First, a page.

U.S. stocks wavered on Wednesday after a report had the economy growing more than expected in the second quarter and the Federal Reserve continued tapering asset purchases and its ultra-easy monetary policy.
"The bulls look at the strength in the second quarter, and the skeptics say you're getting a lot of bounce back from first-quarter weakness. The question is how do things look in the third and fourth quarters, and the answer is we don't know. A lot hinges on the employment report on Friday," said Bruce McCain, chief investment strategist at Key Private Bank.
Treasuries rose, with the benchmark 10-year yield used to figure mortgage rates and other consumer loans surging 10 basis points to 2.556 percent.
Voting to cut another $10 billion from its monthly bond buys, the central bank left its short-term interest rate target near zero and signaled minimal cheer about growth.
"The statement was still very, very dovish. It's about as benign as you can have in a statement given the strengthening economy. So we have the best of both worlds, we have pretty good reassurances that the Fed intends to remain rather inactive in terms of raising rates for the foreseeable future," said McCain.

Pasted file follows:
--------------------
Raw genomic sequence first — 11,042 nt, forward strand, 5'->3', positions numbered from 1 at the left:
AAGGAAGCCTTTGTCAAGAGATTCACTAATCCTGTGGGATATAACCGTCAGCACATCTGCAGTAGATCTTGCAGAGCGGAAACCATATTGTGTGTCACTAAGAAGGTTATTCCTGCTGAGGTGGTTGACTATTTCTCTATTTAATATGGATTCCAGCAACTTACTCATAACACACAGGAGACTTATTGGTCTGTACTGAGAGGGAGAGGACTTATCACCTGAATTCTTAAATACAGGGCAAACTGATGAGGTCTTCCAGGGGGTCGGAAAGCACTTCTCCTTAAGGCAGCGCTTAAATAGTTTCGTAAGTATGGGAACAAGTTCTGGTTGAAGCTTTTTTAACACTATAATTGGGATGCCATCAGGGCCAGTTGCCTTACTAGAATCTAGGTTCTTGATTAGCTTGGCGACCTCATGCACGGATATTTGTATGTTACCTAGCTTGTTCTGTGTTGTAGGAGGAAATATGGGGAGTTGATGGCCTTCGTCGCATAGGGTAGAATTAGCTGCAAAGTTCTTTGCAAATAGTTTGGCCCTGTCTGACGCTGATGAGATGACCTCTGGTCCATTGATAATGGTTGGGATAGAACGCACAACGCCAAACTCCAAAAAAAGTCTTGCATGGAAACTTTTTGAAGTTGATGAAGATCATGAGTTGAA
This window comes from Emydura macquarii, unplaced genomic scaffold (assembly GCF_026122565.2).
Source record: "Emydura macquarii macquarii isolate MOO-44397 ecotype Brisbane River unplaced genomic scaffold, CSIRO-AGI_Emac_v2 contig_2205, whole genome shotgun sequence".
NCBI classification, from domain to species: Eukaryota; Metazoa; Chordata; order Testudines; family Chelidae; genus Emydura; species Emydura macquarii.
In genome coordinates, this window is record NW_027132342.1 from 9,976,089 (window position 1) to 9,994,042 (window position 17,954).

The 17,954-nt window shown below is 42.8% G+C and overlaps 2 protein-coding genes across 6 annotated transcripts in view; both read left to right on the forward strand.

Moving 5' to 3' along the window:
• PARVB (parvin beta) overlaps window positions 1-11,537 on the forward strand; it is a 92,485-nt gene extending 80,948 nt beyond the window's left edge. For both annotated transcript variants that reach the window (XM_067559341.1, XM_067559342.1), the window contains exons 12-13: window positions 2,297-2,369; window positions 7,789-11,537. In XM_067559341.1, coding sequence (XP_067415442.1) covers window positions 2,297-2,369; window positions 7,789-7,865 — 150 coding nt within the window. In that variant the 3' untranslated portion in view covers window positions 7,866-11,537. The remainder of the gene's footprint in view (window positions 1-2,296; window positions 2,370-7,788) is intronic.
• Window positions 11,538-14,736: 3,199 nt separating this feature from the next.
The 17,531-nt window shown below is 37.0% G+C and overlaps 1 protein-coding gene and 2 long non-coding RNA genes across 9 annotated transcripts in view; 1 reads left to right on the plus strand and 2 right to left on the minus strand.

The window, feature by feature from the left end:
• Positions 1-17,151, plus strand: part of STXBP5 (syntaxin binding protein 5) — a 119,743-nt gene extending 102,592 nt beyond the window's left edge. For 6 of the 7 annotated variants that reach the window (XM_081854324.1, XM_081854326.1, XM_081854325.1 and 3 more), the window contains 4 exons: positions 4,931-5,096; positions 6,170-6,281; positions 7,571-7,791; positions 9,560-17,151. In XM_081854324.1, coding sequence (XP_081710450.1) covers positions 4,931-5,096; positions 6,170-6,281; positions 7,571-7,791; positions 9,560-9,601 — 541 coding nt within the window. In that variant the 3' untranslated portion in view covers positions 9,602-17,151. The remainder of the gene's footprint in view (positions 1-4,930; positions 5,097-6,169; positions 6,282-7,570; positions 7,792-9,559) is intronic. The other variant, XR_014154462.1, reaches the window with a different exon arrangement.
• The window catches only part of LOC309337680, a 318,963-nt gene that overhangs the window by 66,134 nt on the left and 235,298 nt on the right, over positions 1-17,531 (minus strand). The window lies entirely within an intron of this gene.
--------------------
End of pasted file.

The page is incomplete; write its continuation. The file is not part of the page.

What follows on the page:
Fed Bank of Philadelphia President Charles Plosser was the sole dissenter, objecting to the "considerable time" phrasing as related to the window of how long the central bank would wait until it begins raising the Fed funds rate.
"If every economist in the room agrees with the position, then you know some of them are asleep," said McCain in downplaying the significance of Plosser's vote.
Stocks had mostly fallen on Wednesday after the Commerce Department reported the economy grew 4 percent in the second quarter, with the faster-than-estimated pace fueling speculation that the Federal Reserve could move on rates more quickly than anticipated.
"The Fed is not going to be able to wait a year to raise interest rates; what they should do is raise them at the end of this year, what they will do is move at the beginning of next year, as opposed to the middle or end, which is what people think," said Peter Boockvar, chief market analyst at the Lindsey Group. Boockvar said.
Separately, ADP reported the private sector added 218,000 jobs in July.